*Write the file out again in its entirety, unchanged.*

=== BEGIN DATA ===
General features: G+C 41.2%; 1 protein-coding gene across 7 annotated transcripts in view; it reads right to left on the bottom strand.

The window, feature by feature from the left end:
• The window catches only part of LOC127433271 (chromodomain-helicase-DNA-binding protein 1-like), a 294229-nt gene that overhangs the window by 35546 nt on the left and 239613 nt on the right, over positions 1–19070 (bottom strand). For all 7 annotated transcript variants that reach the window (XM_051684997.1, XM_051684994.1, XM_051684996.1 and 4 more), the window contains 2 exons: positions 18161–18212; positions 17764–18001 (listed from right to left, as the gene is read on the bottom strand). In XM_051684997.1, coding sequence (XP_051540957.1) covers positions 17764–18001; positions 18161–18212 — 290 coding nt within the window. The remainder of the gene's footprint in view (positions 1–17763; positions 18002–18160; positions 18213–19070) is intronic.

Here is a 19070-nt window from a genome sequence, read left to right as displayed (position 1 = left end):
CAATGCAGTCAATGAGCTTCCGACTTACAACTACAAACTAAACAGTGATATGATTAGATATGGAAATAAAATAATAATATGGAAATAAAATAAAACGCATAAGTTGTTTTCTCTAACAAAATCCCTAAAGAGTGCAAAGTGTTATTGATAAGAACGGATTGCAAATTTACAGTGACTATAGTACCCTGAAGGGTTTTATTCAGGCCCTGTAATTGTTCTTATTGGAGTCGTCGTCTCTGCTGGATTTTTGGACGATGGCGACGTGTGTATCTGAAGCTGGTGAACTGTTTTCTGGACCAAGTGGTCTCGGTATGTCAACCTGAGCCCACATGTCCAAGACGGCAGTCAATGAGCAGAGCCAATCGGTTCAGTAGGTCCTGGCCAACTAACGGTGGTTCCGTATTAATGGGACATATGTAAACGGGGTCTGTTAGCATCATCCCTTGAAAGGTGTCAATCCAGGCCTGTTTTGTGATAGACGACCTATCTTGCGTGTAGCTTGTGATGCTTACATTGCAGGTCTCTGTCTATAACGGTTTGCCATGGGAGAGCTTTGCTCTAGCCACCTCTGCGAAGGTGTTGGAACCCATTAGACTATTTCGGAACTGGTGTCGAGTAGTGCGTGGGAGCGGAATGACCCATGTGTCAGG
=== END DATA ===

General features: G+C 41.2%; 1 protein-coding gene across 7 annotated transcripts in view; it reads right to left on the bottom strand.

The window, feature by feature from the left end:
• The window catches only part of LOC127433271 (chromodomain-helicase-DNA-binding protein 1-like), a 294229-nt gene that overhangs the window by 35546 nt on the left and 239613 nt on the right, over positions 1–19070 (bottom strand). For all 7 annotated transcript variants that reach the window (XM_051684997.1, XM_051684994.1, XM_051684996.1 and 4 more), the window contains 2 exons: positions 18161–18212; positions 17764–18001 (listed from right to left, as the gene is read on the bottom strand). In XM_051684997.1, coding sequence (XP_051540957.1) covers positions 17764–18001; positions 18161–18212 — 290 coding nt within the window. The remainder of the gene's footprint in view (positions 1–17763; positions 18002–18160; positions 18213–19070) is intronic.

Here is a 19070-nt window from a genome sequence, read left to right as displayed (position 1 = left end):
CAATGCAGTCAATGAGCTTCCGACTTACAACTACAAACTAAACAGTGATATGATTAGATATGGAAATAAAATAATAATATGGAAATAAAATAAAACGCATAAGTTGTTTTCTCTAACAAAATCCCTAAAGAGTGCAAAGTGTTATTGATAAGAACGGATTGCAAATTTACAGTGACTATAGTACCCTGAAGGGTTTTATTCAGGCCCTGTAATTGTTCTTATTGGAGTCGTCGTCTCTGCTGGATTTTTGGACGATGGCGACGTGTGTATCTGAAGCTGGTGAACTGTTTTCTGGACCAAGTGGTCTCGGTATGTCAACCTGAGCCCACATGTCCAAGACGGCAGTCAATGAGCAGAGCCAATCGGTTCAGTAGGTCCTGGCCAACTAACGGTGGTTCCGTATTAATGGGACATATGTAAACGGGGTCTGTTAGCATCATCCCTTGAAAGGTGTCAATCCAGGCCTGTTTTGTGATAGACGACCTATCTTGCGTGTAGCTTGTGATGCTTACATTGCAGGTCTCTGTCTATAACGGTTTGCCATGGGAGAGCTTTGCTCTAGCCACCTCTGCGAAGGTGTTGGAACCCATTAGACTATTTCGGAACTGGTGTCGAGTAGTGCGTGGGAGCGGAATGACCCATGTGTCAGG